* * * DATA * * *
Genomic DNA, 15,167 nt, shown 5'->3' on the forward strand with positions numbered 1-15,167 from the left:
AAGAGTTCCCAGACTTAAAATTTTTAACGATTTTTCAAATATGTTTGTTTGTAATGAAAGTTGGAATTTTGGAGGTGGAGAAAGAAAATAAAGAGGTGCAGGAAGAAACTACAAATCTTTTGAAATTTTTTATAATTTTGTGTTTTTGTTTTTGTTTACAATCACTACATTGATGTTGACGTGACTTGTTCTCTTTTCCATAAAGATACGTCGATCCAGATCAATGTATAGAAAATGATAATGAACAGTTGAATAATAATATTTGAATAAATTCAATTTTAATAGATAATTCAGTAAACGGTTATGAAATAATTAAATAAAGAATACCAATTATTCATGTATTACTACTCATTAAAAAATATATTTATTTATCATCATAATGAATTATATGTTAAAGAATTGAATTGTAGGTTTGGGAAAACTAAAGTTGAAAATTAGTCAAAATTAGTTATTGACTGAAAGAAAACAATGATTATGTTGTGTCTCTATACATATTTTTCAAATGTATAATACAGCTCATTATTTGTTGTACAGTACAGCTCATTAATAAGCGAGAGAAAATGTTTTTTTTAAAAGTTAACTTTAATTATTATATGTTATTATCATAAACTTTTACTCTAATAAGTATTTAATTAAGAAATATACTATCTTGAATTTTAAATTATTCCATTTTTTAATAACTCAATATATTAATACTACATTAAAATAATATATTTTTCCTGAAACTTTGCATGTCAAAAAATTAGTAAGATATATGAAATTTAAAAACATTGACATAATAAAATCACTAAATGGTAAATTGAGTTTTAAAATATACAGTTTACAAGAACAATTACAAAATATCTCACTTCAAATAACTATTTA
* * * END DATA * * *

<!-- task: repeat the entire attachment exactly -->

Genomic DNA, 15,167 nt, shown 5'->3' on the forward strand with positions numbered 1-15,167 from the left:
AAGAGTTCCCAGACTTAAAATTTTTAACGATTTTTCAAATATGTTTGTTTGTAATGAAAGTTGGAATTTTGGAGGTGGAGAAAGAAAATAAAGAGGTGCAGGAAGAAACTACAAATCTTTTGAAATTTTTTATAATTTTGTGTTTTTGTTTTTGTTTACAATCACTACATTGATGTTGACGTGACTTGTTCTCTTTTCCATAAAGATACGTCGATCCAGATCAATGTATAGAAAATGATAATGAACAGTTGAATAATAATATTTGAATAAATTCAATTTTAATAGATAATTCAGTAAACGGTTATGAAATAATTAAATAAAGAATACCAATTATTCATGTATTACTACTCATTAAAAAATATATTTATTTATCATCATAATGAATTATATGTTAAAGAATTGAATTGTAGGTTTGGGAAAACTAAAGTTGAAAATTAGTCAAAATTAGTTATTGACTGAAAGAAAACAATGATTATGTTGTGTCTCTATACATATTTTTCAAATGTATAATACAGCTCATTATTTGTTGTACAGTACAGCTCATTAATAAGCGAGAGAAAATGTTTTTTTTAAAAGTTAACTTTAATTATTATATGTTATTATCATAAACTTTTACTCTAATAAGTATTTAATTAAGAAATATACTATCTTGAATTTTAAATTATTCCATTTTTTAATAACTCAATATATTAATACTACATTAAAATAATATATTTTTCCTGAAACTTTGCATGTCAAAAAATTAGTAAGATATATGAAATTTAAAAACATTGACATAATAAAATCACTAAATGGTAAATTGAGTTTTAAAATATACAGTTTACAAGAACAATTACAAAATATCTCACTTCAAATAACTATTTA